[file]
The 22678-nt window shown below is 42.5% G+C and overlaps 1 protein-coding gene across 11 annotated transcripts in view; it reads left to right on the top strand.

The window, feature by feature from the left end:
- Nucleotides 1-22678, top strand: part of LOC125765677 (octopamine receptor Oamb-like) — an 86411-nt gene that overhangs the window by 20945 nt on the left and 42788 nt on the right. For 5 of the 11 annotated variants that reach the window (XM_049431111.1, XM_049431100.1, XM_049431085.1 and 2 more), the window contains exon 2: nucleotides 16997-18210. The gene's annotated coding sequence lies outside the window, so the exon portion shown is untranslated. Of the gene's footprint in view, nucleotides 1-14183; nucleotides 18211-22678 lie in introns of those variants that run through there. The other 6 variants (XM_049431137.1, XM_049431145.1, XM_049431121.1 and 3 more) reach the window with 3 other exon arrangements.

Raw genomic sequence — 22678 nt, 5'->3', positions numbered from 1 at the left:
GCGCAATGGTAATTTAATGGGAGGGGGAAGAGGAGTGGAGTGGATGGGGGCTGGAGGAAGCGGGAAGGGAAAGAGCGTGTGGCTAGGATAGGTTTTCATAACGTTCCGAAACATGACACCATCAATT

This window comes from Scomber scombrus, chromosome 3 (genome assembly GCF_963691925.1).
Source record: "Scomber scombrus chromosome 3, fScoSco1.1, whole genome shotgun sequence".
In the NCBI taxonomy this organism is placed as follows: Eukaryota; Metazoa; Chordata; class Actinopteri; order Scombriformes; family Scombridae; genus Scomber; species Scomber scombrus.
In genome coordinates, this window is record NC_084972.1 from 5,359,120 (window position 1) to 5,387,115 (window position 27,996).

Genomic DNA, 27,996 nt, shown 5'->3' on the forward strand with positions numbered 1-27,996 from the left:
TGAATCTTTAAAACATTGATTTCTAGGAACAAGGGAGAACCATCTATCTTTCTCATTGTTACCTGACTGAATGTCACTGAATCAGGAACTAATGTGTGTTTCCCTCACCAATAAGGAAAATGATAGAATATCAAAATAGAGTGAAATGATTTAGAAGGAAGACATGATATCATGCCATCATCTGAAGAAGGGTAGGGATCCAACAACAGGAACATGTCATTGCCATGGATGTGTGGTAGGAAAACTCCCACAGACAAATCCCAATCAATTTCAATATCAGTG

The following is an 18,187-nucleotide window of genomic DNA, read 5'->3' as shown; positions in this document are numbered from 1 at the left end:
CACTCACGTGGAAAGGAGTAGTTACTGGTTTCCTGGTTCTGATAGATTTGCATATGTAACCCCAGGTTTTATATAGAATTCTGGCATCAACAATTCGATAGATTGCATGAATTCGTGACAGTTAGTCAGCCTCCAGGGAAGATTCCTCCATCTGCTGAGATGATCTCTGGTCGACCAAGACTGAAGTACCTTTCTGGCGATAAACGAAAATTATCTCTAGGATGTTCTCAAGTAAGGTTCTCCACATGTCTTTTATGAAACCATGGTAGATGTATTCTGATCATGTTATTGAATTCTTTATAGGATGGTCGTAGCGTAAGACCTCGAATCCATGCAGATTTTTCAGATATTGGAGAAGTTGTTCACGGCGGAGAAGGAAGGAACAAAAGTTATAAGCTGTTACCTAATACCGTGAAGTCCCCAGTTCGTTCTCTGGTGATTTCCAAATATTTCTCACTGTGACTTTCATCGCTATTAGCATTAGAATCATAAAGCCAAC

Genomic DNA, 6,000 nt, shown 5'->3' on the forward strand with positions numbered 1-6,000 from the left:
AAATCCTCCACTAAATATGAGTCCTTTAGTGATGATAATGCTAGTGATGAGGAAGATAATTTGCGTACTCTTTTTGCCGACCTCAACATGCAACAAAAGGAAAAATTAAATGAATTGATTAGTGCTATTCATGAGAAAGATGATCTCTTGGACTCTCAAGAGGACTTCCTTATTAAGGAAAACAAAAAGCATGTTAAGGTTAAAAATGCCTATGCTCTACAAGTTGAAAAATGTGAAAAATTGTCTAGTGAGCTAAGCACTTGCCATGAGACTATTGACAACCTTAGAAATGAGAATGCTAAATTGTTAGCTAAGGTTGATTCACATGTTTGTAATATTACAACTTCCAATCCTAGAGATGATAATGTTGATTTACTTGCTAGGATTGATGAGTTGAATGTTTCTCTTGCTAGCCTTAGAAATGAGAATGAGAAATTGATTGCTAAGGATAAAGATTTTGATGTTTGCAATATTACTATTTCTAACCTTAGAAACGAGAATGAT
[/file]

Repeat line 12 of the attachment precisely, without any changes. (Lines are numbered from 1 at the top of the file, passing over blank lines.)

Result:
The following is an 18,187-nucleotide window of genomic DNA, read 5'->3' as shown; positions in this document are numbered from 1 at the left end: